Many of you know because you have read my first book A Bird and the Dragon: Their Love Story: A Memoir that I mention my mother Jordan Elizabeth Sanderson in a few places but spend most of my time on the relationship with my second husband, Sy, and with the antics of our combined family of five teenage daughters. Today I want to talk more about my mother, especially from the angle of Sy and I being part of the sandwich generation and having to make major decisions.
When my second book comes out Sissy’s Story: Inside a Child’s Long Term Illness you will spend plenty of time with my mother because she is the secondary character in that story. Of course if I could find a sponsor or a couple of sponsors to help defray the costs of publishing, Sissy’s Story could be coming out this year. –But enough of that. (Part of the proposed cover for Sissy’s Story is the picture to the right.)
Back in the 80’s it was becoming clear that my mother could no longer handle the details for running her own senior community apartment in Shaker Meadows, Shakerton, Massachusetts. Her building consisted of four apartments with my mother having one at the back on the first floor. During one visit, as I stepped out into the hallway to round up the laundry she had started in the laundry closet, the women from the upstairs apartment came to the top of the stairs and yelled down, “I hope you’re gonna go through her refrigerator. She’s gonna kill herself one of these days with what’s living in there.” I thanked the woman knowing she was a friend looking out for my Mother’s safety.
Our next signal came in the winter when Mother talked about having to back her
car in the snow so that the plows could plow out her spot. “I’m so scared that I’m going to run someone over because I can’t see out that rear window anymore and the mirrors are all fogged.” (If you watched closely you could see her hands shook as she spoke.) The next clue came when she admitted to me that she had gone to the closest city to do an errand and it took her three hours to make a thirty minute trip. She’d gotten lost! It was at that point that Sy and I conferred. He said, “I will ask her for her car keys and get the car ready to sell.” I talked to her about the snow and what would it be like if a child darted out from between two cars when she was driving. She looked very forlorn but admitted she wouldn’t be able to live with herself. Sy asked her for her keys and she handed them over with a thank you. This was the last straw of independence. Because of her pride and the layout of the town she would have to take the Senior Bus and we both knew that would never happen. Her final move would be into our home on Honey Lane, Nerme, Connecticut.
That happened in April of 1981 and she spent the next seven years in our home. I
told you last year about the vegetable incident when she offered to help in the kitchen and when I put out a set-up for peeling vegetables, she said she couldn’t and walked away. Mad!! Yes, I was mad. She had asked to help! But what I had to learn was that when working with a senior who is losing mental capacity it is like working with a three year old. You have to always be “ahead of the curve” and you have to stop a sudden reaction and think about the event from the three year old’s point of view. Getting outwardly mad and making a production out of the incident doesn’t help. Upon thinking, I realized she always stood to prepare vegetables and I was asking her to sit. She had always used a certain type of peeler; mine was different. With an essential tremor in her hands she was afraid she would cut herself. –She did get out of kitchen duty!!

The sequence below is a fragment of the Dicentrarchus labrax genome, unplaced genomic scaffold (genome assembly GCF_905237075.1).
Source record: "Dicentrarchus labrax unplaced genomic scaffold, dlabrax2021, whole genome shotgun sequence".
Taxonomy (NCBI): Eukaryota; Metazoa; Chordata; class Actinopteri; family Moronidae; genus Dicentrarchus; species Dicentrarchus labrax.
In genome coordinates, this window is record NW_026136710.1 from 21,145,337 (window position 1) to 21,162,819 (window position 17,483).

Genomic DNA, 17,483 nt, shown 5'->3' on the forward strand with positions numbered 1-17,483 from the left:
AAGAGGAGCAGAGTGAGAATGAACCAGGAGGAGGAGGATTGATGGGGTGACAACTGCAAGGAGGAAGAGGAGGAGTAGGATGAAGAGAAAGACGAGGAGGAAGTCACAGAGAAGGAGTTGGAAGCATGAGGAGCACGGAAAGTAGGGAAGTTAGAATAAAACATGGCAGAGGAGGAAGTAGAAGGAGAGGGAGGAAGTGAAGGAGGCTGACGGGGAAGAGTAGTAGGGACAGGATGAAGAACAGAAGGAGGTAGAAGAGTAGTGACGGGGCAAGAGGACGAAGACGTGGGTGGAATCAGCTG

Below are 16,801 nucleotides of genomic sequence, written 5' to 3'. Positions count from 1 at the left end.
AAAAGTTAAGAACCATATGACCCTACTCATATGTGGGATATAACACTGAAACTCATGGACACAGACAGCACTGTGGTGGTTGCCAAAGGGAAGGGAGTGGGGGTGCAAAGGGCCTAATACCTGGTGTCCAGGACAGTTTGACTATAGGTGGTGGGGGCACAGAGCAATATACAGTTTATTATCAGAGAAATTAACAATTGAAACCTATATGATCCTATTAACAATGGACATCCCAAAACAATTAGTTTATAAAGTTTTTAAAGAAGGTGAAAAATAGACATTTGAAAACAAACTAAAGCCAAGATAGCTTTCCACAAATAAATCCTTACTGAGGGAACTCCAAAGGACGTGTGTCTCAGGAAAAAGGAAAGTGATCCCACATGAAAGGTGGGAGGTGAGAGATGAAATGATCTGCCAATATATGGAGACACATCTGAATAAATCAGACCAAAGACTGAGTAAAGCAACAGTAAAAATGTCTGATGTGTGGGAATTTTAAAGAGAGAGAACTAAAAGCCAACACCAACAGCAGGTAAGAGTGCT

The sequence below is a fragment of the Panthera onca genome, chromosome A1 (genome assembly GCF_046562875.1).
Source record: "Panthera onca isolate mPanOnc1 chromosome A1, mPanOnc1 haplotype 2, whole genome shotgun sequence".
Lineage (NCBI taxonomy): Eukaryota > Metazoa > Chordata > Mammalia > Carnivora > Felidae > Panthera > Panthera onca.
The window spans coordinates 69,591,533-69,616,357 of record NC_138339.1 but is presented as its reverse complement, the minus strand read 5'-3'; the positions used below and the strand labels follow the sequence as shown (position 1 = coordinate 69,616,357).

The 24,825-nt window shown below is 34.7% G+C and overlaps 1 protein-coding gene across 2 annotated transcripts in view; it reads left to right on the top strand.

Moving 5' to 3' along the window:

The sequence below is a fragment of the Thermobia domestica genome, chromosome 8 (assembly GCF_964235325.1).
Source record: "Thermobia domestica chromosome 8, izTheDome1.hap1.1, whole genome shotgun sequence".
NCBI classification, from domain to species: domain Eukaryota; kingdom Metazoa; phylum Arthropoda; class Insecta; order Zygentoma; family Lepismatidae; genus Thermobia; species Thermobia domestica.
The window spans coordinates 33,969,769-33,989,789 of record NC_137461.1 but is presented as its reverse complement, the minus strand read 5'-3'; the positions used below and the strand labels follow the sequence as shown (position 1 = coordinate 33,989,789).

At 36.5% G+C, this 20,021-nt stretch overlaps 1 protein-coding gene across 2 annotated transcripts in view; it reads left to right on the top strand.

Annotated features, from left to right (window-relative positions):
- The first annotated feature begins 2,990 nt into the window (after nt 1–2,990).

Mother settled on doing the family laundry once I had sorted and pretreated the clothes. I limited her to doing one load a day and it was usually done in two days’ time. She also folded all the family laundry and she would have ironed things except I never showed her where I kept my ironing board. In my first marriage I came home from delivering my second child to find Mother was ironing my first husband’s boxer shorts. Second time around, I wasn’t going to give Sy that luxury, although he really would have deserved it.
When a parent lives with you it is important that they have duties to perform because they need something that can give them personal daily pride. All the
accomplishments of their earlier life have become distant. My mother in her prime was a 4-H leader, taught Sunday school for the church, and secured the building to provide hot lunches for my generation of children. In the next phase of her life she was the newspaper correspondent for my town and then became the “girl Friday” for that newspaper, writing a weekly column called “The Woman’s World,” working the front office, and anything else that needed doing. She covered big “doings” in my small town for the Worcester Telegram and Gazette and ended her working career as secretary to the superintendent of schools for the two towns that later became a school region.
The downhill mental and physical slide is hard to watch. It helps if both you and your parent can keep your sense of humor, hence the title “When the Wheels Come off the Wagon.” That was the expression I used with her one time when she opened her mouth to speak
and all that came out was gibberish. She was frightened and the funny phrase helped her to calm. I’m glad I had these years because I discovered discrepancies in what she had told me and what I actually saw. For me she was bigger than life and pushed the need to get out there and meet people. What I saw was a facade for the fears of doing what she was telling me to do. It helped me to relax. It also made me angry that I had lived under this unnecessary pressure for all of those years. When my children clear my house they will find the letter written after my mother died telling her the things that had bugged me. They will find it–unless I burn it first.
It was indeed a time of watching the wheels fall off the wagon!